“Scripture is our big thing,” says vocation director Brother Robert Bathe, O.Carm., “and I can’t tell you how many miracles have come out of reading the Gospel of Mark! I make a point that they are not coming here to meet people but to have a strong encounter with God. We provide the opportunity for silence, formative talks, and community time.”
Richmond says that the period following the retreat was an intense one of discernment, and he sees his communications and media major as an opportunity to share his gifts with the church. “I came to the conclusion after much constant prayer and daily Mass altar-serving that I’m called as a priest,” he says. “Carmelite spirituality is all about prayer, service, and community. The thing I love about the Carmelites is that they’re always laughing together, but during liturgy I see a reverence and real devotion to Mary and God in serving the community. They love what they do. Jesus just tapped me on the shoulder and said, ‘Follow me.’ ”
“What is God calling you to?”
After participating in three retreats over the course of three years, James Smith applied to and was accepted into the Missionaries of the Precious Blood. “The retreats were an opportunity to explore further connections with others in formation and be around members of communities,” Smith says.
Four tips for getting
the most out of a
1. Be open to where God
is leading you
2. Set aside your fears
3. Plan ahead for follow-up prayer-time and possibly visits to other communities as well as talks with a spiritual director and/or a vocation minister
4. Realize that discernment is a process and you won’t necessarily leave with “the answer”
The collaborative retreats begin separately with a meal on Friday night, but then the men join the women at the Maria Stein Center for prayer, scripture reading, table discussion, and a social. On Saturday morning the men return to the Maria Stein Center for a communal breakfast, separate for a morning session, and then come together for Mass and lunch. They split up again for afternoon sessions on discernment, and then the women join the men at the St. Charles Center for social time. On Sunday they are again together at St. Charles for Mass and lunch.
“The spiritual component of being together gave a more holistic view—a completion of perspective,” Smith says. “We’re man and woman in the world by nature and it gives better strength and validity to my own experience because I’m hearing what someone different from me brings to the table, which points out the uniqueness from my own experience which I bring. Hearing the sharing from women discerning and from women in ministry gives a more complete image of the divine.”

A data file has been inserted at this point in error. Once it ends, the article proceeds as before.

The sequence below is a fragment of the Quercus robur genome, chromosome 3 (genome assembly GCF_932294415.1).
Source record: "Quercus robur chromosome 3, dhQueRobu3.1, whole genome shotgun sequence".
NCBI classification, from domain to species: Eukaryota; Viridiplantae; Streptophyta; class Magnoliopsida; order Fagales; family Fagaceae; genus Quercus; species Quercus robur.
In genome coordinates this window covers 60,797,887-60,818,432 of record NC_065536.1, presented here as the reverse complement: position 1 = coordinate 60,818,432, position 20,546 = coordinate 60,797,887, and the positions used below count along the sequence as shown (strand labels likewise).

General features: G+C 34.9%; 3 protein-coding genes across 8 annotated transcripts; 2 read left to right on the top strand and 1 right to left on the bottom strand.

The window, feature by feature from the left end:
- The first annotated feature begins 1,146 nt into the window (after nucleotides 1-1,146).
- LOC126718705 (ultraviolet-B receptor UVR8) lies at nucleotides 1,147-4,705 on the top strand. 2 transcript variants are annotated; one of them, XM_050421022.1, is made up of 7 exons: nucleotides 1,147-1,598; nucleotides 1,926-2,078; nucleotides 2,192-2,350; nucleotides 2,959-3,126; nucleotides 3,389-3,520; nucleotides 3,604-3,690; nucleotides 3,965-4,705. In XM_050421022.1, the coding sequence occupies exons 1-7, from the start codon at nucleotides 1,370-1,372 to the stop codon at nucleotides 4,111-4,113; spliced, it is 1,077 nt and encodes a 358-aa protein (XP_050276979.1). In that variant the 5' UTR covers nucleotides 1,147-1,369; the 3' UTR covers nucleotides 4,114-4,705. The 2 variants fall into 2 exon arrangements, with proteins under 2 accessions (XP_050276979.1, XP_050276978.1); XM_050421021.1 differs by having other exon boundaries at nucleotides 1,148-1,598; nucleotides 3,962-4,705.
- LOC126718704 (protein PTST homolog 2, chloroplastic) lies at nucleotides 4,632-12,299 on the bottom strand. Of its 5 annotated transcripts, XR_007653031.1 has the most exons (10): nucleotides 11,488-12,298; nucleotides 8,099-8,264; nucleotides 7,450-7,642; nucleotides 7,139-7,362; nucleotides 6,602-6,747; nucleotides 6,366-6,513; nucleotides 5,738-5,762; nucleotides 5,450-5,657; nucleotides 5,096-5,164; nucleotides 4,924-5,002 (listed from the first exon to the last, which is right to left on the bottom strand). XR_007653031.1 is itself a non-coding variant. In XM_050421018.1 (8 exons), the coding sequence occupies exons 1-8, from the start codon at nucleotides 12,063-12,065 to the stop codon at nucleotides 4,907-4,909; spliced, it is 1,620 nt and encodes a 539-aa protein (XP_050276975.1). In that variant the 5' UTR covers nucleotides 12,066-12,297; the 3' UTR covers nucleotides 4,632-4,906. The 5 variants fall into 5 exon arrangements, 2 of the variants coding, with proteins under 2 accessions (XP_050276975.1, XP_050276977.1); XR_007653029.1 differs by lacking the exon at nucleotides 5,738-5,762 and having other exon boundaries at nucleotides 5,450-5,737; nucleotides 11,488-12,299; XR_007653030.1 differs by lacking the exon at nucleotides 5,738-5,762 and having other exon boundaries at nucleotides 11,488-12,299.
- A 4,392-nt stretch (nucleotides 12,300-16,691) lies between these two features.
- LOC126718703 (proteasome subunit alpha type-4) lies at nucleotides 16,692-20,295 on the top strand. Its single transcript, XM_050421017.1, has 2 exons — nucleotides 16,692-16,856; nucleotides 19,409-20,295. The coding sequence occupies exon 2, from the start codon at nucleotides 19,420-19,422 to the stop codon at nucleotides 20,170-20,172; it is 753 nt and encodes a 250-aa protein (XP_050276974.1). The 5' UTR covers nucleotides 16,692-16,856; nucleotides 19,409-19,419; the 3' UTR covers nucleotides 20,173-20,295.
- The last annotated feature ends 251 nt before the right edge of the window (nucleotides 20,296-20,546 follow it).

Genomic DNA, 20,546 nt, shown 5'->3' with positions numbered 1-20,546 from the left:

Tanya Broerman has attended the collaborative retreats for the past three years, and her experience illustrates the fact that taking part in a discernment retreat does not have to lead directly to entrance into a community. It can have value for reflecting on your life’s direction and calling. “It’s nice to know that you’re not the only one in your age group feeling called,” Broerman says. “It’s different than when you’re out with your peers in the secular world. People think you’re crazy when you say you’re called, but at the retreats you can appreciate your own spirituality. . . . It’s uplifting to share the same focus and understand the difficulties with it—the same struggles.”
Sister Carolyn Hoying, C.PP.S. knew in high school that she was called to be a sister and will be celebrating her golden jubilee in August 2012. In elementary education for most of her career, she has been the vocation director for her community, coordinating the discernment retreats, for the past nine years.
“We have a collaborative family of Precious Blood Missionaries and Sisters,” she says. “The collaborative retreats are so successful because we both have the same charism and we express how we live it out as men and women.
“One of the highlights for the women on Saturday is the Emmaus Walk,” Sister Hoying says. “The retreatants pair with sisters to each share their journey and to build a relationship. Your life is a journey forever and the question to ask is, ‘What is God calling you to?’ ”
“Does this feel like home?”
Acknowledging the many options out there for young people, Sister Bouton says: “Get information, but don’t drown yourself in 92 communities. There are wonderful communities in your own backyard. There’s a real hunger for relationship with God with community support that shares your values and ideals. Find someone who can help you sift through to know the best choice for you and the world. Listen to your heart. Does this feel like home—a place where you could be your best self—maybe even bigger than you imagine?”